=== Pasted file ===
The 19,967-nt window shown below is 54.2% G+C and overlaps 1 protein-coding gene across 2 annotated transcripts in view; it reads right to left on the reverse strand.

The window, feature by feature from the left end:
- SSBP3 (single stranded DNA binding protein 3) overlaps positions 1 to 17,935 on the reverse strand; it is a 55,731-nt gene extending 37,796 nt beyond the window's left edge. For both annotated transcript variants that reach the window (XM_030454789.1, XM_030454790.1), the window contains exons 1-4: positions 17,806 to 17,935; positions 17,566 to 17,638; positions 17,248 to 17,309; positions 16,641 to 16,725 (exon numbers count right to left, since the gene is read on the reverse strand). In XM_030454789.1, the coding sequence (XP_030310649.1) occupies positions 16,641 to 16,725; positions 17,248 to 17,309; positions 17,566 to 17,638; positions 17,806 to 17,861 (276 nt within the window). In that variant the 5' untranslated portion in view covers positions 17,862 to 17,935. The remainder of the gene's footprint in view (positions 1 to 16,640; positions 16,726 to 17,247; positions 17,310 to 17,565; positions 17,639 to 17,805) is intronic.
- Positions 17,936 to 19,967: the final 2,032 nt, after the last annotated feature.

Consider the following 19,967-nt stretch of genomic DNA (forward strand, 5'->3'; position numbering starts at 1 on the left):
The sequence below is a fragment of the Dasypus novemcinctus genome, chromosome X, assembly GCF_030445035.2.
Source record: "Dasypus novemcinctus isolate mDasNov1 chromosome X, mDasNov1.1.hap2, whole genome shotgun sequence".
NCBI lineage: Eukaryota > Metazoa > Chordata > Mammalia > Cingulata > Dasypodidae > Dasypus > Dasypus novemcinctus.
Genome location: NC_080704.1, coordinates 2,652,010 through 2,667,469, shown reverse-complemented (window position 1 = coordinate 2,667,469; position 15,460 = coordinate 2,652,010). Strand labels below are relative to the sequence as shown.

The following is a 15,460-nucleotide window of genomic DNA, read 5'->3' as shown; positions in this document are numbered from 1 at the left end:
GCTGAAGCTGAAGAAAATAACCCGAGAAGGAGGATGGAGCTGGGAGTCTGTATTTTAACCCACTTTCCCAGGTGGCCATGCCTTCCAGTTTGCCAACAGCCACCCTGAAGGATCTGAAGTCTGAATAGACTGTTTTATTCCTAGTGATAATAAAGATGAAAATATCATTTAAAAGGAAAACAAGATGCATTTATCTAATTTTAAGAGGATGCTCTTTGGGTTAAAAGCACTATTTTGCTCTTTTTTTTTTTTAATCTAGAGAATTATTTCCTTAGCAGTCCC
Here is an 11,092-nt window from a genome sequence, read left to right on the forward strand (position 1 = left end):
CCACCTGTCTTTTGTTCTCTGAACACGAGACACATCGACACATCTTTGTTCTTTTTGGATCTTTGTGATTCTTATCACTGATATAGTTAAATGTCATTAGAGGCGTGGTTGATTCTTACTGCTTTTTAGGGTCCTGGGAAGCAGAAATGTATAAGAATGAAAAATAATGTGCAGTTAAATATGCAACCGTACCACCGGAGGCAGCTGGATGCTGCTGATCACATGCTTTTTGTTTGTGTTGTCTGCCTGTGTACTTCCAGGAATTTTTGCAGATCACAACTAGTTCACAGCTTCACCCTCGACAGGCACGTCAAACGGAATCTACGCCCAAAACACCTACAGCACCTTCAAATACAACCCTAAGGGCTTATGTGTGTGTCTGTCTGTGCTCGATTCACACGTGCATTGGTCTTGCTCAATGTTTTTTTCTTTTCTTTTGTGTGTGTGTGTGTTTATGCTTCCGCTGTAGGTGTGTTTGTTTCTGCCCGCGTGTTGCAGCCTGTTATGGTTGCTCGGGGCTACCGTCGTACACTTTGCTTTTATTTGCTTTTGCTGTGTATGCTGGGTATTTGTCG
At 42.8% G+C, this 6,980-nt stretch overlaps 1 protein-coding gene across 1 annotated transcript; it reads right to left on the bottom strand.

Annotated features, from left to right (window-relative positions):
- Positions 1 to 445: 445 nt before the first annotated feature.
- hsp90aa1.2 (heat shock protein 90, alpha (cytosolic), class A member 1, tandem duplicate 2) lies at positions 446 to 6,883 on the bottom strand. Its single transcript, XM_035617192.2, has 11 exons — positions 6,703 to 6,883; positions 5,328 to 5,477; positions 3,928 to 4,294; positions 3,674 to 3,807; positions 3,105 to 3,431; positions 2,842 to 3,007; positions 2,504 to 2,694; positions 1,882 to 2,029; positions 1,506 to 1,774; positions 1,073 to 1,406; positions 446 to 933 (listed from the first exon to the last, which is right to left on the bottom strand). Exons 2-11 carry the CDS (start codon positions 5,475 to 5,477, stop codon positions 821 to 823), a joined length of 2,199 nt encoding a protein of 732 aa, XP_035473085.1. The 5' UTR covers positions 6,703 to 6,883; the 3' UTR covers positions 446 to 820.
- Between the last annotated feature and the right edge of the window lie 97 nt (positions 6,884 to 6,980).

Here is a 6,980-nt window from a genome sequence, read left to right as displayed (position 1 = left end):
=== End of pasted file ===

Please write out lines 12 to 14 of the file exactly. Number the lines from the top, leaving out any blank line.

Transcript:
Here is an 11,092-nt window from a genome sequence, read left to right on the forward strand (position 1 = left end):
CCACCTGTCTTTTGTTCTCTGAACACGAGACACATCGACACATCTTTGTTCTTTTTGGATCTTTGTGATTCTTATCACTGATATAGTTAAATGTCATTAGAGGCGTGGTTGATTCTTACTGCTTTTTAGGGTCCTGGGAAGCAGAAATGTATAAGAATGAAAAATAATGTGCAGTTAAATATGCAACCGTACCACCGGAGGCAGCTGGATGCTGCTGATCACATGCTTTTTGTTTGTGTTGTCTGCCTGTGTACTTCCAGGAATTTTTGCAGATCACAACTAGTTCACAGCTTCACCCTCGACAGGCACGTCAAACGGAATCTACGCCCAAAACACCTACAGCACCTTCAAATACAACCCTAAGGGCTTATGTGTGTGTCTGTCTGTGCTCGATTCACACGTGCATTGGTCTTGCTCAATGTTTTTTTCTTTTCTTTTGTGTGTGTGTGTGTTTATGCTTCCGCTGTAGGTGTGTTTGTTTCTGCCCGCGTGTTGCAGCCTGTTATGGTTGCTCGGGGCTACCGTCGTACACTTTGCTTTTATTTGCTTTTGCTGTGTATGCTGGGTATTTGTCG
At 42.8% G+C, this 6,980-nt stretch overlaps 1 protein-coding gene across 1 annotated transcript; it reads right to left on the bottom strand.